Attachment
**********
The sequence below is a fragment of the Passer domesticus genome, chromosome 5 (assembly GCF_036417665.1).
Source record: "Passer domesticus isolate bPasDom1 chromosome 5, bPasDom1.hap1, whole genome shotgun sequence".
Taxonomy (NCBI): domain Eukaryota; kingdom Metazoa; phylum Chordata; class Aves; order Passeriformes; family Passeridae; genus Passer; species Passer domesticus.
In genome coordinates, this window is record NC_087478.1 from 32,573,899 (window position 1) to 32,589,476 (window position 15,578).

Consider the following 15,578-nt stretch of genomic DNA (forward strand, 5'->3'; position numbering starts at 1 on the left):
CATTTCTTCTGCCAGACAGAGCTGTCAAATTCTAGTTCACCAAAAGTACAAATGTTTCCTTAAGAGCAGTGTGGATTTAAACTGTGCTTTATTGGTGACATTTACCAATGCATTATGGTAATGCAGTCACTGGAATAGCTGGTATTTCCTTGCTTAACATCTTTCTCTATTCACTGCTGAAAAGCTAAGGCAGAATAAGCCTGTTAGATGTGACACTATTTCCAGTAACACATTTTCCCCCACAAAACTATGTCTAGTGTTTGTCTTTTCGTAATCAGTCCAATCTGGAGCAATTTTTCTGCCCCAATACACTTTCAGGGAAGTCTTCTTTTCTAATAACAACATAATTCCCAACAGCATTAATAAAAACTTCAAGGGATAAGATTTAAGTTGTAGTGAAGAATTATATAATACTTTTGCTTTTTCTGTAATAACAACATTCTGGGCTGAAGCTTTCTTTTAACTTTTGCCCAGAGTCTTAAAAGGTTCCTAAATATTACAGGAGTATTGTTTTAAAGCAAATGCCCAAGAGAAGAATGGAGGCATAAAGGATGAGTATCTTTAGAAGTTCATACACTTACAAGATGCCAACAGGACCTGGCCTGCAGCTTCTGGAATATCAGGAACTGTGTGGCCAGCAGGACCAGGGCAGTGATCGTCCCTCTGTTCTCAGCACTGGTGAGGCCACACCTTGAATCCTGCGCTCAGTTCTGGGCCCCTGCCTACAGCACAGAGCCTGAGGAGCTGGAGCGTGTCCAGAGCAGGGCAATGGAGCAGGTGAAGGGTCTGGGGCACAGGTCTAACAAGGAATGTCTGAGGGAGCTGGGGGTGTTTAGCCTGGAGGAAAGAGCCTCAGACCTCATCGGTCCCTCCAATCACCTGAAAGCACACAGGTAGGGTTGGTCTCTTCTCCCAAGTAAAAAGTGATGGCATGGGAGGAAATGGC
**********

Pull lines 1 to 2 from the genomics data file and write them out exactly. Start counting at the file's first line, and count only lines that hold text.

The sequence below is a fragment of the Passer domesticus genome, chromosome 5 (assembly GCF_036417665.1).
Source record: "Passer domesticus isolate bPasDom1 chromosome 5, bPasDom1.hap1, whole genome shotgun sequence".